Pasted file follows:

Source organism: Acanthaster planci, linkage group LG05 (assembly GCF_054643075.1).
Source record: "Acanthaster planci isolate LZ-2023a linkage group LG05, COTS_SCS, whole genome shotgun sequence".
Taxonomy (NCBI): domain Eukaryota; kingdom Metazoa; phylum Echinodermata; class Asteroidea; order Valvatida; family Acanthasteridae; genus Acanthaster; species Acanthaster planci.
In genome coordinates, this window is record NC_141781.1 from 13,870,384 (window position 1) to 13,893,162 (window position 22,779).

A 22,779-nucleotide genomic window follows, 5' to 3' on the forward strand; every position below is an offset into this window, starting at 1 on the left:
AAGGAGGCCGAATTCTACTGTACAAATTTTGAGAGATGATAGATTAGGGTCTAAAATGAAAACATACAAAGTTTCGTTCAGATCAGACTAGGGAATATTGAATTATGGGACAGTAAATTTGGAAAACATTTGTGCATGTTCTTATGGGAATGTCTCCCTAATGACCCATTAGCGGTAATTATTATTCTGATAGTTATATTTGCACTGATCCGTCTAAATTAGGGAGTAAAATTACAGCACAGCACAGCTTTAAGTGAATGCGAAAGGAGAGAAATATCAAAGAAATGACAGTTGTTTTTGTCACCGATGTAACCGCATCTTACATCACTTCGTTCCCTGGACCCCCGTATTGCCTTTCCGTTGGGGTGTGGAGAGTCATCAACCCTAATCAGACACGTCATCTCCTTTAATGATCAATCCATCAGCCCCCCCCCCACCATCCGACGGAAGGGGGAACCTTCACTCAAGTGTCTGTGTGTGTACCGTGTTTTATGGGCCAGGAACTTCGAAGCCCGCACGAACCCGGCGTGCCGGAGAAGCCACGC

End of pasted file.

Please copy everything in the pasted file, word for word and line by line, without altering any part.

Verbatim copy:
Source organism: Acanthaster planci, linkage group LG05 (assembly GCF_054643075.1).
Source record: "Acanthaster planci isolate LZ-2023a linkage group LG05, COTS_SCS, whole genome shotgun sequence".
Taxonomy (NCBI): domain Eukaryota; kingdom Metazoa; phylum Echinodermata; class Asteroidea; order Valvatida; family Acanthasteridae; genus Acanthaster; species Acanthaster planci.
In genome coordinates, this window is record NC_141781.1 from 13,870,384 (window position 1) to 13,893,162 (window position 22,779).

A 22,779-nucleotide genomic window follows, 5' to 3' on the forward strand; every position below is an offset into this window, starting at 1 on the left:
AAGGAGGCCGAATTCTACTGTACAAATTTTGAGAGATGATAGATTAGGGTCTAAAATGAAAACATACAAAGTTTCGTTCAGATCAGACTAGGGAATATTGAATTATGGGACAGTAAATTTGGAAAACATTTGTGCATGTTCTTATGGGAATGTCTCCCTAATGACCCATTAGCGGTAATTATTATTCTGATAGTTATATTTGCACTGATCCGTCTAAATTAGGGAGTAAAATTACAGCACAGCACAGCTTTAAGTGAATGCGAAAGGAGAGAAATATCAAAGAAATGACAGTTGTTTTTGTCACCGATGTAACCGCATCTTACATCACTTCGTTCCCTGGACCCCCGTATTGCCTTTCCGTTGGGGTGTGGAGAGTCATCAACCCTAATCAGACACGTCATCTCCTTTAATGATCAATCCATCAGCCCCCCCCCCACCATCCGACGGAAGGGGGAACCTTCACTCAAGTGTCTGTGTGTGTACCGTGTTTTATGGGCCAGGAACTTCGAAGCCCGCACGAACCCGGCGTGCCGGAGAAGCCACGC